If you want to stand a chance of getting to the top positions of the day on Product Hunt, you’ll need to mobilize friends, friends of friends, and existing customers to help you. Ask them to interact on your PH page. You can’t directly ask to upvote I believe (not sure what happens if the Product Hunt Police finds out though). This guide by Demand Curve is a great resource on launching on Product Hunt. It has everything you need to know. You’ll have to subscribe to the newsletter to read the second part, but it’s worth it.

As with all my other businesses, Graphue is financed out of the cash flow. I would only take outside investment when I need it and rather grow a bit slower. That’s more a personal preference; I always liked my independence and I feel that having investors would mean more responsibility. I already have a girlfriend and two kids, so that’s enough responsibility for me.

Since launch, what has worked to grow the business?

Most of my businesses drive almost completely on SEO, so one of the reasons to buy flat-icons.com was to diversify and not be completely at Google’s mercy. With Graphue, we’re doing the same and that’s selling our templates on design marketplaces like Creative Marketand GraphicRiver. You pay an absurd amount of commission (GraphicRiver takes a 55% cut!) but the marketing is pretty much done for you. Another marketplace that we’re using is the Appsumo Marketplace. We created a special lifetime deal for $49 that is selling quite well.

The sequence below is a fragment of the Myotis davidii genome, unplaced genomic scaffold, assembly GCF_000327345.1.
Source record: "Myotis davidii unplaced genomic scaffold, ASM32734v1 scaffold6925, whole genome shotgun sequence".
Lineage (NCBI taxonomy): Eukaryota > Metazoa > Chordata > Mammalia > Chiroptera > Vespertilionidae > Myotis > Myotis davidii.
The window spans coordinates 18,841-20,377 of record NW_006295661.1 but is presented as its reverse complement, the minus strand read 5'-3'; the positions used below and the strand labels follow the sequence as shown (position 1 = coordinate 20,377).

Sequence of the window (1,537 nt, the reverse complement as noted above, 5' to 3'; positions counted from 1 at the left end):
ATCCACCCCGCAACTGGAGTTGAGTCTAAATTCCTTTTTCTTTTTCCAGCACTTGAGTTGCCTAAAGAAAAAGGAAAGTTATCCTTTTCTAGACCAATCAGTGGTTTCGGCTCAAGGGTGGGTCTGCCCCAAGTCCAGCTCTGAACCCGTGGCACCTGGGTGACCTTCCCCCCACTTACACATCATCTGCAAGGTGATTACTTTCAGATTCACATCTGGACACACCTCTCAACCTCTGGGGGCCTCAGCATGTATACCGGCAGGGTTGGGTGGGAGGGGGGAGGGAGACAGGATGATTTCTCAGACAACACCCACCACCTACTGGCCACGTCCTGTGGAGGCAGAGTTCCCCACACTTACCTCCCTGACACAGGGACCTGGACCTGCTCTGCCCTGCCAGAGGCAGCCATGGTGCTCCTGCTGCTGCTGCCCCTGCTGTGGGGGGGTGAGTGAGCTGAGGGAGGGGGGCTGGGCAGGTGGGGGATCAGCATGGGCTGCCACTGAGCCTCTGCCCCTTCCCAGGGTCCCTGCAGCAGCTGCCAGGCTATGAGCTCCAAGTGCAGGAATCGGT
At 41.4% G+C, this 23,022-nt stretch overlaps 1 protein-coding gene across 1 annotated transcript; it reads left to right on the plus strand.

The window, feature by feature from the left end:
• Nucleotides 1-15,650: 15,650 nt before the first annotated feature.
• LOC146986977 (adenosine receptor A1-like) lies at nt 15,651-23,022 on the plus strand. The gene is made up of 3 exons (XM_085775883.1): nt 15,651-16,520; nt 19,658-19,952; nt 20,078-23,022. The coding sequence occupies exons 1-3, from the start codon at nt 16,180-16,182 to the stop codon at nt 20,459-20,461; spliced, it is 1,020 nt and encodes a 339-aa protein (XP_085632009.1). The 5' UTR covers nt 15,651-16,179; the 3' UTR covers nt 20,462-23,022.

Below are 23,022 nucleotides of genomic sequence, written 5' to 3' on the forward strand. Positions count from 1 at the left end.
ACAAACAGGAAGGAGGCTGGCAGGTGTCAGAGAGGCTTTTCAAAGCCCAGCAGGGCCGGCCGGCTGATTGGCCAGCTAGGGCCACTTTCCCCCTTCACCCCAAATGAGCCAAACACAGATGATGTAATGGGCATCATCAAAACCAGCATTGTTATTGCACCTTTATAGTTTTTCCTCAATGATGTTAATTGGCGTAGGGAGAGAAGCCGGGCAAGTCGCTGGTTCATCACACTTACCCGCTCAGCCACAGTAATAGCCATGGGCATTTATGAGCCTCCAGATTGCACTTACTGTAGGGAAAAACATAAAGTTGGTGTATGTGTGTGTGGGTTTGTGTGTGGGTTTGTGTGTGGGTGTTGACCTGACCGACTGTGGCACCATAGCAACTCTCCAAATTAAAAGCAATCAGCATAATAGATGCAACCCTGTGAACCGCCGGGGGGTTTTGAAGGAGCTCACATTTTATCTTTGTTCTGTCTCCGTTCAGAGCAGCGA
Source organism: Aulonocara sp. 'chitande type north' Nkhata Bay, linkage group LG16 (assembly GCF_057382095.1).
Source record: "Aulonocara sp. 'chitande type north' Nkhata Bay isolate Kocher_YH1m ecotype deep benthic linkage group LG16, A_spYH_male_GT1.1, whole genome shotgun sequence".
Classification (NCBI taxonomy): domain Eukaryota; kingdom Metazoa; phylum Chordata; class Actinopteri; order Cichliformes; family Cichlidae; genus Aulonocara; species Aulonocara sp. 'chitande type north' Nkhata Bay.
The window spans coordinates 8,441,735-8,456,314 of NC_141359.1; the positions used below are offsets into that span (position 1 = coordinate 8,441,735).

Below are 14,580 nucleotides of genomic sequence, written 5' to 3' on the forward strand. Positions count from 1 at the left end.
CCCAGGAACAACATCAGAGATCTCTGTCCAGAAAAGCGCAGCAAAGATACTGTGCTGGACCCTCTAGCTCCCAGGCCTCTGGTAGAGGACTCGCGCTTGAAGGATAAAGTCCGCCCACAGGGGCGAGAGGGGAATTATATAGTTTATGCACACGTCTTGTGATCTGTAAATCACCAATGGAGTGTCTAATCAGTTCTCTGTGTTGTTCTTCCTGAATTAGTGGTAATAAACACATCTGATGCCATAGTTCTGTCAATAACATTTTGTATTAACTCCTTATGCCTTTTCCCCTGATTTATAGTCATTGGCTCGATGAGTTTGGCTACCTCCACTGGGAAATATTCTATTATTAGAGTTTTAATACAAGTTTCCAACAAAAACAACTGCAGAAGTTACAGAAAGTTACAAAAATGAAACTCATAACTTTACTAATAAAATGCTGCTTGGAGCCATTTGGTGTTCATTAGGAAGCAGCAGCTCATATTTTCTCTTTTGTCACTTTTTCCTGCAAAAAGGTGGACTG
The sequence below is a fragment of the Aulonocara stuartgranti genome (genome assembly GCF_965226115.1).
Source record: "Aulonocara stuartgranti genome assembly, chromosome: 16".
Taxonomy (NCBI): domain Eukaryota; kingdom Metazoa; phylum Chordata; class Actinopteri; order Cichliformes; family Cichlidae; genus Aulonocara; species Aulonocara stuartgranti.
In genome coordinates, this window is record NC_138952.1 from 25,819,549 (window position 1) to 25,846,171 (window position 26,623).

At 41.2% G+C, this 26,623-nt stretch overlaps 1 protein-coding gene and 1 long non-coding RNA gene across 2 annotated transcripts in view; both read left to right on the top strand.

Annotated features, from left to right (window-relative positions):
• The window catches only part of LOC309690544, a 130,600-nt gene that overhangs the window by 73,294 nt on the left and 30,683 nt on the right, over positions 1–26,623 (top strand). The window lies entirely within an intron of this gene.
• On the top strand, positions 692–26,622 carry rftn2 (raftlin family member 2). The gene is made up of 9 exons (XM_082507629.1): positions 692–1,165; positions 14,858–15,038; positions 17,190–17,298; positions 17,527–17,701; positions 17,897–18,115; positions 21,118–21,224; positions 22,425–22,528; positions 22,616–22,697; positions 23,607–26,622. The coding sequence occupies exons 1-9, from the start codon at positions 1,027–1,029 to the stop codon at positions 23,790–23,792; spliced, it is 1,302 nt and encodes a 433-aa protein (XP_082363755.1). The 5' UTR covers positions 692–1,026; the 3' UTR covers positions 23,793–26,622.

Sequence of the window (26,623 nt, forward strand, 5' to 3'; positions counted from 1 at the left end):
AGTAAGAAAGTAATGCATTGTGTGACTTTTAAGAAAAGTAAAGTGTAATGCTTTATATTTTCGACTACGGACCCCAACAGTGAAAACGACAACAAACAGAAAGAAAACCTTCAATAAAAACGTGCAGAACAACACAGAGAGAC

The templates are also sold on our website, but at the moment just a small part of the revenue comes from our website. We do some SEO work in the background, but it’s not a focus for this business. When the domain is aged a little bit more, we’ll start pushing SEO a bit more and try to get strong backlinks and have a content strategy, but in the meantime, we’ll focus on the marketplaces.

The strategy for the marketplaces is to be ‘everywhere’. The nice thing about these templates is that they keep on selling and it’s fairly passive; Icon sets that we’ve created 5 years ago are still getting sales to this day.

The good thing about Graphue is that we can build on the knowledge of Flat-icons. We know what’s working for us and what isn’t. Because the products are so similar, we can apply the knowledge almost one-on-one. The price point of both the icon sets and presentation templates is fairly low and up-selling is not easy, so it’s hard to get paid traffic working. Same for email marketing; customers are looking for that specific template at that moment and getting repeat purchases is just very tough.